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Washington, DC, climate goals create roadblock for natural gas incentive program


According to Market Intelligence, December 2022


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Washington, DC, climate goals create roadblock for natural gas incentive program

Washington, D.C., regulators rejected Washington Gas Light Co.'s request to extend a pilot project to encourage natural gas use in residential buildings, saying the incentive program might conflict with the district's climate goals.

The Public Service Commission of the District of Columbia, or PSC, said recent changes to clean energy laws mean it could ultimately shoot down proposed gas incentives. Partly for that reason, it is not prudent to extend a pilot project to assess the incentive program's viability, the PSC said in a Dec. 5 ruling.

The decision is another sign that regional climate change policies are creating obstacles for gas in the building sector. It comes as several towns and cities in California and Massachusetts, as well as Seattle, are advancing measures to discourage gas in new buildings or renovations.

The order also shows how quickly public policies are beginning to shift when it comes to natural gas's place in climate-friendly energy strategies.

In 2017, the PSC took the view that Washington Gas' proposed Multi-Family Piping Program could help Washington improve energy efficiency. The commission approved a two-year pilot for the incentive program, which would defray the cost to developers of installing natural gas piping and venting in multifamily buildings. The PSC extended the pilot for another two years in 2018 so Washington Gas could evaluate test projects.

Washington Gas asked the PSC in March to approve a fifth year and allow the company to continue signing up developers. That request came two months after Washington signed into law the Clean Energy DC Omnibus Amendment Act of 2018.

The district's Office of the People's Counsel, a government advocate for Washington ratepayers, raised several concerns about the request, including that Washington Gas "has not made a showing that extending the program that incentivizes expansion of gas 'squares' with the district's environmental policies."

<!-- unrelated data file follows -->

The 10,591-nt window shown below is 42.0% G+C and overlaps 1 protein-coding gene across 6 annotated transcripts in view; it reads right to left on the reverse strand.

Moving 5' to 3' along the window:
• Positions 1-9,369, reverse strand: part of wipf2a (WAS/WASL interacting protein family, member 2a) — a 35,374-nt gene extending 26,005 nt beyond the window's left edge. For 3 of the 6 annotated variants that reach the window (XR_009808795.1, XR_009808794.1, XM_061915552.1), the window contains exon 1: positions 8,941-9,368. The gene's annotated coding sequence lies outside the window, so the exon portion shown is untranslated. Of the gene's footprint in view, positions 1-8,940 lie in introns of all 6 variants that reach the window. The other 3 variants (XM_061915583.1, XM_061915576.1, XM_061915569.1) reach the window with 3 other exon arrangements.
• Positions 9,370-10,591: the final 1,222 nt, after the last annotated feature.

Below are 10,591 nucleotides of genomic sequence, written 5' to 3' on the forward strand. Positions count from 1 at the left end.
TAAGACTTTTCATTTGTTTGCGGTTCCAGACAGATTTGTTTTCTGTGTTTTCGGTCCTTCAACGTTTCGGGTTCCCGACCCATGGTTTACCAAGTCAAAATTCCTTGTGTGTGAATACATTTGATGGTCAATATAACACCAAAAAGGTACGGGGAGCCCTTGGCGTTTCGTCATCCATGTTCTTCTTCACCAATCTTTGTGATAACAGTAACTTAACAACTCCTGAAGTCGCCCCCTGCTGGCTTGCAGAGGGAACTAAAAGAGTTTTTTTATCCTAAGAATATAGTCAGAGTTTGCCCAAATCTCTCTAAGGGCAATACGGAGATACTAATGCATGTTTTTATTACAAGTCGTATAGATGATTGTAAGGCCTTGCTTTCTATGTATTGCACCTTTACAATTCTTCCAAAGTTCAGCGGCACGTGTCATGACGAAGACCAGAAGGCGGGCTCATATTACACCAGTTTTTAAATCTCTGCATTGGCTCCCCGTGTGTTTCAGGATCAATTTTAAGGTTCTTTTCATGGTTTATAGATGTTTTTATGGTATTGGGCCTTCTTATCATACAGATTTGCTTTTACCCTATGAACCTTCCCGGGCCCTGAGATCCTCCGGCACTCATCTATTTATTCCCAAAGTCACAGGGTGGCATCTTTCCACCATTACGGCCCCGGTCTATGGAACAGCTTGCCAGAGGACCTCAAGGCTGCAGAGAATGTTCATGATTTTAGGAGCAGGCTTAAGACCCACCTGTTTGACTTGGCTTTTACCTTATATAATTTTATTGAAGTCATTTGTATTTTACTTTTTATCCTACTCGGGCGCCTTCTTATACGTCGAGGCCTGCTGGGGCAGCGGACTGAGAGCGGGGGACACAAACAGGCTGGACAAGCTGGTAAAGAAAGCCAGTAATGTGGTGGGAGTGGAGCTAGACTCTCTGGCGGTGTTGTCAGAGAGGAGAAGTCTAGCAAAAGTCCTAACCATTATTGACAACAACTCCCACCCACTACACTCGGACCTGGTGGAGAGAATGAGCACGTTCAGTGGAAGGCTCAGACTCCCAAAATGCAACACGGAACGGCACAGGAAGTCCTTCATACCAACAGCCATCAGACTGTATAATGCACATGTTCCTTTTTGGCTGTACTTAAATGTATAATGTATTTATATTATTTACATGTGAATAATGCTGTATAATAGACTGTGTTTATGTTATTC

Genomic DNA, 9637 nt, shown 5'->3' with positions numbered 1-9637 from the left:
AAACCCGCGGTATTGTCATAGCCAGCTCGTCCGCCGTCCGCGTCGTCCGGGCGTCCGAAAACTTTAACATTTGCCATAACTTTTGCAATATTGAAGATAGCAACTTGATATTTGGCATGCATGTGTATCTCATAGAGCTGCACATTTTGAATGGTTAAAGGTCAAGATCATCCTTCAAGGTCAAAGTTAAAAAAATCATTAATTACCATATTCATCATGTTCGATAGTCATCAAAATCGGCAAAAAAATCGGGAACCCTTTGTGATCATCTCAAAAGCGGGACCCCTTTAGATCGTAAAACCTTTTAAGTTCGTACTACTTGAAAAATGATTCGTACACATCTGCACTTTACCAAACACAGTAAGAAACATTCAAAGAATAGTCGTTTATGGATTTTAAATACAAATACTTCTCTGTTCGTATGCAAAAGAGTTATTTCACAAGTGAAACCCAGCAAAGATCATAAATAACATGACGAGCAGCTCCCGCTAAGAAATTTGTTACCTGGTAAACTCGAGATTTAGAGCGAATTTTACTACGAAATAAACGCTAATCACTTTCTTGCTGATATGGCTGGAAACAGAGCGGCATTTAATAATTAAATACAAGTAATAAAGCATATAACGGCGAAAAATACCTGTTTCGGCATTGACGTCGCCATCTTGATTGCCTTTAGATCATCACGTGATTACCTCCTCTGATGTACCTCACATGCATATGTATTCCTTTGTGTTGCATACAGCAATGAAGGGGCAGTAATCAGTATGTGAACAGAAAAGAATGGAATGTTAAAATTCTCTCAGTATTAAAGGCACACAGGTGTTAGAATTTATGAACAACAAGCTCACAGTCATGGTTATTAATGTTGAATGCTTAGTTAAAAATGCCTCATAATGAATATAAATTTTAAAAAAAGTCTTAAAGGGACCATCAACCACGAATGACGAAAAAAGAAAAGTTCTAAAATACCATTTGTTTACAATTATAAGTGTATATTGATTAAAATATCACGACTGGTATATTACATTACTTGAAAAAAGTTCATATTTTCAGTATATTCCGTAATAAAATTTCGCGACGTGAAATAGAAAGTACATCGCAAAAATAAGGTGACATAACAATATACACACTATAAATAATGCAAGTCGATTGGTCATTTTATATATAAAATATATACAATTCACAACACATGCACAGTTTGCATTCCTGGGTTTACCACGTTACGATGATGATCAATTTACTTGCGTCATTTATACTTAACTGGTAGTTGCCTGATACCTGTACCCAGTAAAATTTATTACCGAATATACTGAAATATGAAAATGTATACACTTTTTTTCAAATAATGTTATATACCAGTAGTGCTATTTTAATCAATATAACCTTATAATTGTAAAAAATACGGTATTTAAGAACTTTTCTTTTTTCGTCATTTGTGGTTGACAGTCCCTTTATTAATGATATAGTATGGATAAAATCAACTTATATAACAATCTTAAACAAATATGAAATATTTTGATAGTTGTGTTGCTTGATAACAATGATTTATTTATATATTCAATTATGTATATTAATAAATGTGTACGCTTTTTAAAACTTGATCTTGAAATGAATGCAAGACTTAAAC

The PSC agreed in its ruling that extending the pilot could create unjustifiable costs for ratepayers "should the commission ultimately determine that the program is imprudent and not aligned with the district's climate goals." Washington Gas has approved 20 pilot customers, which PSC determined is sufficient to evaluate the program.

The D.C. government itself opposed the incentives, saying they run counter to the district's shift from fossil fuels. The government said enrolling more developers is inconsistent with the 2018 Clean Energy Act, which requires the PSC to factor Washington's climate commitments into regulatory decisions.

The Sierra Club said the incentive program is incompatible with a recommendation from the Department of Energy and Environment to change Washington's building codes to require net-zero-energy residences beginning in 2021.

The PSC said Washington Gas did not address those arguments, and the commission is hesitant to extend the pilot until parent company AltaGas Ltd. submits a plan to evolve the utility's business to align with the district's climate goals, a condition of AltaGas' acquisition of Washington Gas.

That business plan is due Jan. 1, 2020. AltaGas on Dec. 6 requested that PSC extend the deadline to March 16, 2020.